Happy Thanksgiving! No I’m not American and no I don’t really have any American family, in all honesty I just want to make a pumpkin pie because I have never made one. Actually I have never eaten one either, until now. I must say I enjoyed it and definitely will make one again, they are surprisingly easy.
This recipe I stole from the hummingbird bakery as I had no clue where to start, I had however brought a pumpkin.
- 260g plain flour
- 1/2tsp salt
- 110g butter
For the filling:
- 1 egg
- 425g pumpkin puree
- 235ml evaporated milk
- 220g caster sugar
- 1/4tsp ground cloves
- 1tsp salt
- 3/4tsp ground cinnamon
- 1/4 ground ginger
- 1tbsp plain flour
- lightly whipped cream to serve
- For the pastry, put the flour, salt and butter in a bowl and rub together until you get a breadcrumb consistency. Add a tablespoon of water one at a time beating well after each addition until the mixture comes together to form a dough. Wrap the dough in clingfilm and leave to rest for 1 hour.
- Preheat the oven to 170c/gas 3.
- Lightly dust the work surface with flour and roll out the dough with a rolling pin. Line the prepared pie dish with dough and trim the edges with a sharp knife.
- Lay a sheet of greaseproof paper over the dough and pour in the baking beans and bake for 10 minutes. Remove the greaseproof and the baking beans and bake for a further 10 minutes. The dough should still be pale and slightly raw.
- All the recipes I have found says to used a tin of pumpkin puree, I made mine by simply cutting the pumpkin up and roasting until it soften then blitz it in a food processor.
- Next put the egg, pumpkin puree, evaporated milk, sugar, cloves, salt, cinnamon, ginger and flour in a large bowl and mix with a wooden spoon until everything is well combine and there are no lumps.
- Pour the mixture into the pie crust and bake in the oven for 30-40 minutes or until the filling is set firm and doesn’t wobble when shaken.
- Leave to cool and serve with a dollop of lightly whipped cream and sprinkle with cinnamon.
So that’s how you make a pumpkin pie. To make the recipe even easier simply buy a ready made pastry or even better a ready made pastry case (it means skipping steps 1-4).
Where has the year gone? Bonfire Night already? I can’t quite believe it! I must say this is my favourite time year, mainly because there are so many celebrations (in which food plays a key part which is always a plus). As you may of guessed this blog post is about Bonfire Night. I have just the one recipe for you but trust me it’s a good one, a real showstopper, and as always I have a cheat to speed up the progress. So let’s get in to it!
This recipe I got from my delicious magazine.
Toffee Apple Sticky Toffee Pudding:
- 100g unsalted butter, plus a extra knob for frying the apples
- 4 eating apples
- 180g dates
- 150g boiling water
- 2tsp vanilla extract
- 150g light muscovado sugar
- 2 eggs
- 2 tbsp black treacle
- 175g self-raising flour
- 1tsp bicarbonate of soda
- 100ml milk
For the toffee sauce:
- 225g light muscovado sugar
- 100g unsalted butter
- 275ml double cream
- 1tbsp black treacle
- 3 toffee apples
- Melt a knob of butter in a frying pan. Core and slice the apples, then fry in the butter for 10-15 minutes until caramelised.
- Meanwhile put the dates in a bowl and soak in the boiling water.
- Heat the oven 170c/150c/gas 3. Beat together 100g butter and 150g of sugar until light and fluffy. Add the eggs one at a time, beating well after each addition then beat in the treacle and vanilla extract.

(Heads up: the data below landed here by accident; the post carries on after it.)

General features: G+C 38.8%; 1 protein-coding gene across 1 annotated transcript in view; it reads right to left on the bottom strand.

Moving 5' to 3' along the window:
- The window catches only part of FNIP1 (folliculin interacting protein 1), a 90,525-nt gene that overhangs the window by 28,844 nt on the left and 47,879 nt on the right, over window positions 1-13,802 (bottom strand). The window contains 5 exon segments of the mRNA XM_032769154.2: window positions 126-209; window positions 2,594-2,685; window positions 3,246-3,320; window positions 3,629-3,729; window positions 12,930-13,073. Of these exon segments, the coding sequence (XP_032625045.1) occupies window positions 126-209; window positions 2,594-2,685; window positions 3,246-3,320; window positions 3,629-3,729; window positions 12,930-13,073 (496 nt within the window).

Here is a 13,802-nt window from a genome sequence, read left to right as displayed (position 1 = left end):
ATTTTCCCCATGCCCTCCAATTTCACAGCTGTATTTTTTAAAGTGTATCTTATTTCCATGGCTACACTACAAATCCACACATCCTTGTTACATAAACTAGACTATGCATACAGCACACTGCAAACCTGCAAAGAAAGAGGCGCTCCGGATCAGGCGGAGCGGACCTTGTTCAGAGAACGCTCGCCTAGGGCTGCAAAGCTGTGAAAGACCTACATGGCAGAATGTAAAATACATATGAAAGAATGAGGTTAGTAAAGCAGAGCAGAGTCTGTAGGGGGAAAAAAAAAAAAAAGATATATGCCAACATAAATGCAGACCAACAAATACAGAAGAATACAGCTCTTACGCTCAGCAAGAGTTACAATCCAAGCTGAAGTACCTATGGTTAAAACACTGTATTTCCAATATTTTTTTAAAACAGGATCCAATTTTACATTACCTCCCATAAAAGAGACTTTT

- Sift over the flour and bicarbonate of soda, gently fold in along with the milk. Stir in the dates and most of the fried apples (leave some for decoration).
- Pour the mix into a casserole dish, place the remaining apple on the top, then put into the oven and bake for 50 minutes or until the pudding is firm, and a skewer pushed into the middle comes out clean.
- To make the toffee sauce, put the 255g sugar, 100g butter and half of the cream and heat gently. Once the sugar has dissolved turn up the heat and add the treacle. Let it bubble (stirring all the time) for 2-3 minutes until the mixture turns a rich toffee colour. Then take off the heat and stir in the rest of the cream.
- To finish off pierce the pudding all over with a skewer and pour over some of the toffee sauce and then top with the toffee apples.
So you can make your own toffee apples (I will put the recipe below) however personally I brought toffee apples as they are just as good and are of course a lot quicker then making your own.
- 8 apples
- 500g caster sugar
- 2tsp white wine vinegar
- 50g unsalted butter
- 1tbsp golden syrup
- Push skewers or clean twigs into the centre of the apples.
- Put the sugar, vinegar, butter, syrup and 150ml of cold water in to a sauce pan and heat on a low heat until the sugar has dissolved. Turn up the heat to medium-high and boil until the mixture turns golden brown in colour. Take the pan off the heat.
- Dip the apples into the toffee apples, turning to fully coat. Set aside for at least 30 minutes.
With spring on the way, I got inspired! With forced rhubarb in season at the moment, I decided it was going to be the theme for this week’s blog post.
I have loved rhubarb since, well I can’t remember, my gran grew it in her garden and would make rhubarb jam and make other delights as well. Forced rhubarb has it’s own tale, sweeter in taste, forced to grow in the dark and picked by candle light.
Normally I blog one sweet and one savoury recipe but this week I have decided to treat you all to two sweet recipes (because this month, I have given up chocolate for lent so I’m craving sweet things). So the first recipe this week is a rhubarb cheesecake, to me this recipe screams spring with it’s refreshing taste.
- 200g digestive biscuits
- 100g unsalted butter
- 400g full-fat soft cheese
- 50g icing sugar
- juice ½ lemon
- 100g Greek yogurt
- roasted rhubarb, for the topping
- Crush the digestive biscuits in a sealed bag until you get fine crumbs.
- Gently melt the butter, then mix into the crumbs.
- Press evenly into a 20cm loosebottomed round cake tin. Chill in the fridge while you make the filling.